"The Wedding Guest beat his breast” is repeated in lines 31 & 36 in "The Rhyme of the Ancient Mariner." Why is this important?

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The Wedding Guest beats his breast because he has come to attend a wedding, not hear the Mariner's story. The Wedding Guest is torn between the story and the wedding. The first time he beats his breast, it is because he hears the wedding music starting:

For he heard the loud bassoon.

He beats his breast again after the wedding procession begins:

The bride hath paced into the hall,

Red as a rose is she;

Nodding their heads before her goes

The merry minstrelsy.

The Wedding Guest realizes at this point that he will miss the joyous wedding ceremony to hear the Mariner's tale. The breast beating occurring twice is important because it emphasizes both his anguish at missing the wedding and his inability to leave the Mariner. It is as if he is under a spell, riveted to the spot. At the same time, the text makes clear that it is his choice to stay where he is, even at the sacrifice of the wedding:

Yet he cannot chuse [choose] but hear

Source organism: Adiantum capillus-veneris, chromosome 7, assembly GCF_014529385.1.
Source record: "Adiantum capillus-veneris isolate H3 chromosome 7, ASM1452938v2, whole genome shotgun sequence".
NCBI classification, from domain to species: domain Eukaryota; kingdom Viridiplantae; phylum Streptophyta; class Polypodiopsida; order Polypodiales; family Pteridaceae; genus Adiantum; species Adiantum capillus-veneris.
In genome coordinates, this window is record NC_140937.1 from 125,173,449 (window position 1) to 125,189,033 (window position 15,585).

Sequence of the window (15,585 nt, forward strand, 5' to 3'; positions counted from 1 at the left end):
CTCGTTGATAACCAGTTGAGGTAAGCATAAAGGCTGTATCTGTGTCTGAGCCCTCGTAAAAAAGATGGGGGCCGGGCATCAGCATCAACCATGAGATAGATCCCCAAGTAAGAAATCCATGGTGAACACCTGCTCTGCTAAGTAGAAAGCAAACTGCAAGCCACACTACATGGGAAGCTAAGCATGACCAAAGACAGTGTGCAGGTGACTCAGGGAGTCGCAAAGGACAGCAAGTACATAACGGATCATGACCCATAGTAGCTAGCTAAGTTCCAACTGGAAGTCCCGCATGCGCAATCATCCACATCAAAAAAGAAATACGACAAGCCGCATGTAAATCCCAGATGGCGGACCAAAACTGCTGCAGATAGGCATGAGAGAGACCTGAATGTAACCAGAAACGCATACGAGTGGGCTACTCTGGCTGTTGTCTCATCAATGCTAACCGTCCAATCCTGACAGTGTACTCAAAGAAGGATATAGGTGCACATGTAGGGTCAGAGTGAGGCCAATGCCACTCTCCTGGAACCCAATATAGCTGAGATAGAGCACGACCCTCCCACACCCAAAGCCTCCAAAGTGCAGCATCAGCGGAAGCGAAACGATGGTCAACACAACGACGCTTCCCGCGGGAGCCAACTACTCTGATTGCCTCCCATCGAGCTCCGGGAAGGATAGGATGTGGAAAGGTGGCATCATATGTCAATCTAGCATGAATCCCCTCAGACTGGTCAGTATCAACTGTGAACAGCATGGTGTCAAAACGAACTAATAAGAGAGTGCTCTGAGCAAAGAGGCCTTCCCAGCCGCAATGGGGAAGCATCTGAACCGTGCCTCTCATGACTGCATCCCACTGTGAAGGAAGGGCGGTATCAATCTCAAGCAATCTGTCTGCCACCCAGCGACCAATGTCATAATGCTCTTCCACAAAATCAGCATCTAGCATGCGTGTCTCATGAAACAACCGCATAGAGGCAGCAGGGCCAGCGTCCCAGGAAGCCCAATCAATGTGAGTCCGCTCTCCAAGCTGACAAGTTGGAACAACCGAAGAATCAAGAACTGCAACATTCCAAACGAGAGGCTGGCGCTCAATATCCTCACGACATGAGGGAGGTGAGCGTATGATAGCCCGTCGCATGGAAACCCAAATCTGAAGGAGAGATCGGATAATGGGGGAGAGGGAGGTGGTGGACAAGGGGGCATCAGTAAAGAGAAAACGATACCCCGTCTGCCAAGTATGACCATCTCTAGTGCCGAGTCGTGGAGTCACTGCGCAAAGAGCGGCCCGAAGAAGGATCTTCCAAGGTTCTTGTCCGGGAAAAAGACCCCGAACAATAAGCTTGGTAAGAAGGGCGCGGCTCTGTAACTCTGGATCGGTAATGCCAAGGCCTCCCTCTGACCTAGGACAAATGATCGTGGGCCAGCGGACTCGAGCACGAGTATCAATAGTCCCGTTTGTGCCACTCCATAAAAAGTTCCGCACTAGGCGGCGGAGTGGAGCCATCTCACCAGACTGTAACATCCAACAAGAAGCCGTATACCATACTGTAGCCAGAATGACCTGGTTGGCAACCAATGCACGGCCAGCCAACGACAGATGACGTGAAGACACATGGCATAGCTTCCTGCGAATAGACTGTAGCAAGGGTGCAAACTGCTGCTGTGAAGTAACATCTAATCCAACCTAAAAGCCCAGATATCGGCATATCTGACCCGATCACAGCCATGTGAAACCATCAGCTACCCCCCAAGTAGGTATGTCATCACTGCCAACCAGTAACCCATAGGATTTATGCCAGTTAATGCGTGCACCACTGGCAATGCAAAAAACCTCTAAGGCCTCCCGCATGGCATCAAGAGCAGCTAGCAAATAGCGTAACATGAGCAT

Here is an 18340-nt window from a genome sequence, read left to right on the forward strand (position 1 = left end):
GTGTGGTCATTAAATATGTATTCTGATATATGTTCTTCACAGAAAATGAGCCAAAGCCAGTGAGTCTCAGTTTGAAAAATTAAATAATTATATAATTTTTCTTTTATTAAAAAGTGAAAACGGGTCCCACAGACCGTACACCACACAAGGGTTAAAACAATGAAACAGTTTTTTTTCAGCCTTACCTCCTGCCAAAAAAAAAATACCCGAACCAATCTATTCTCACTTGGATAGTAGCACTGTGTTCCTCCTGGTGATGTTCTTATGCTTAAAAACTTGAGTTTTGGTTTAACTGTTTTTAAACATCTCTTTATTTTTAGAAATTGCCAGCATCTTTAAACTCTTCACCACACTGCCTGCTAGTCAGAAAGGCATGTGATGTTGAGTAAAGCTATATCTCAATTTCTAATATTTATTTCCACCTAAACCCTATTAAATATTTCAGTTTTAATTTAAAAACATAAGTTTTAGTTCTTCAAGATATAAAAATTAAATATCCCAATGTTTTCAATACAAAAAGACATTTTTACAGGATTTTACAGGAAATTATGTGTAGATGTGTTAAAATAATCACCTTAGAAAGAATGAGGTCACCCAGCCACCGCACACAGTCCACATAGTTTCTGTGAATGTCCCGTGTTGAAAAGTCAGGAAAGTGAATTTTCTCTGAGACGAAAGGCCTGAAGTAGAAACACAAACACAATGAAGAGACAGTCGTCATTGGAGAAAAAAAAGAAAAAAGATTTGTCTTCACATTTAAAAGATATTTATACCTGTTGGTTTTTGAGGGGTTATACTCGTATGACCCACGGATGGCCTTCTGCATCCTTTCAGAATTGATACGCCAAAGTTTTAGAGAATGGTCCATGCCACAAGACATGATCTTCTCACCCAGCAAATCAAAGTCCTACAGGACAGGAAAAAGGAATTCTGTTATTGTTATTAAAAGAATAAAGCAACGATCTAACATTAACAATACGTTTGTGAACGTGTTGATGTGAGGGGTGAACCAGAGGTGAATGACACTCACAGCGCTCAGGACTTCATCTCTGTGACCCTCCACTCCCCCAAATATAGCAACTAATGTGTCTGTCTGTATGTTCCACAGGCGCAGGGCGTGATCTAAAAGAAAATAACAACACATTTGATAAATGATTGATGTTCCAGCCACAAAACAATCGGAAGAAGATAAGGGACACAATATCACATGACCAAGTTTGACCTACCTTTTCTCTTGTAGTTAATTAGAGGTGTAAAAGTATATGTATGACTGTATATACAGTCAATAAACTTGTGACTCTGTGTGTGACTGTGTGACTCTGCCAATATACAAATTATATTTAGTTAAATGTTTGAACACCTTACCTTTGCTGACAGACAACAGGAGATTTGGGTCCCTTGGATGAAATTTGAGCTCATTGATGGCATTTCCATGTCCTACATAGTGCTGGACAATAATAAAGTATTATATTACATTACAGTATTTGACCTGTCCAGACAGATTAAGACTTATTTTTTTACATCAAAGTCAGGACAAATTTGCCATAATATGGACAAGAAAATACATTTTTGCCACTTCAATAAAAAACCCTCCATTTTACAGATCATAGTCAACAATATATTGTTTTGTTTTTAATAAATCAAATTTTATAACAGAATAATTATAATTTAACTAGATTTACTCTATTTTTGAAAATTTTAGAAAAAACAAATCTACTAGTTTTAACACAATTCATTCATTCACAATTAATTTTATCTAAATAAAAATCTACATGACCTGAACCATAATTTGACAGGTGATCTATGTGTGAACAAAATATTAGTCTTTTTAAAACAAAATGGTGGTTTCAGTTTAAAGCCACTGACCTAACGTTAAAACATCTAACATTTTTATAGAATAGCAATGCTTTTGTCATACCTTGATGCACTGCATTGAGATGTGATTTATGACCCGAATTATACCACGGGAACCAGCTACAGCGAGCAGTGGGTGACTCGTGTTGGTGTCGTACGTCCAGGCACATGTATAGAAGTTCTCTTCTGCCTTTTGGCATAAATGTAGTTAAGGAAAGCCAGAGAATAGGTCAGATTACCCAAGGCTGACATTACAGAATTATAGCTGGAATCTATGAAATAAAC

The story seems important to him and riveting. Despite twice wanting to pull away, he never does.

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Repetition in poetry is used for emphasis.  These lines appear at the beginning of the poem.  The Wedding Guest has been detained by the ancient mariner for reasons he does not yet understand.  The mariner's tale begins, and the Wedding Guest can simultaneously hear the music and envision the guests moving into the hall. 

The key to the line you mention is that the Wedding Guest is extremely frustrated.  He is going to be late to the wedding or miss it altogether because of this mariner.  Why doesn't he just leave?  He cannot.   Consider the following stanza:

He holds him with his glittering eye -
The Wedding-Guest stood still,
And listens like a three years' child:
The Mariner hath his will.

For some reason the Wedding Guest is compelled to remain and hear the story.  Thus, the beating of his breast, his frustration at being powerless is emphasized in the lines you mention.

 

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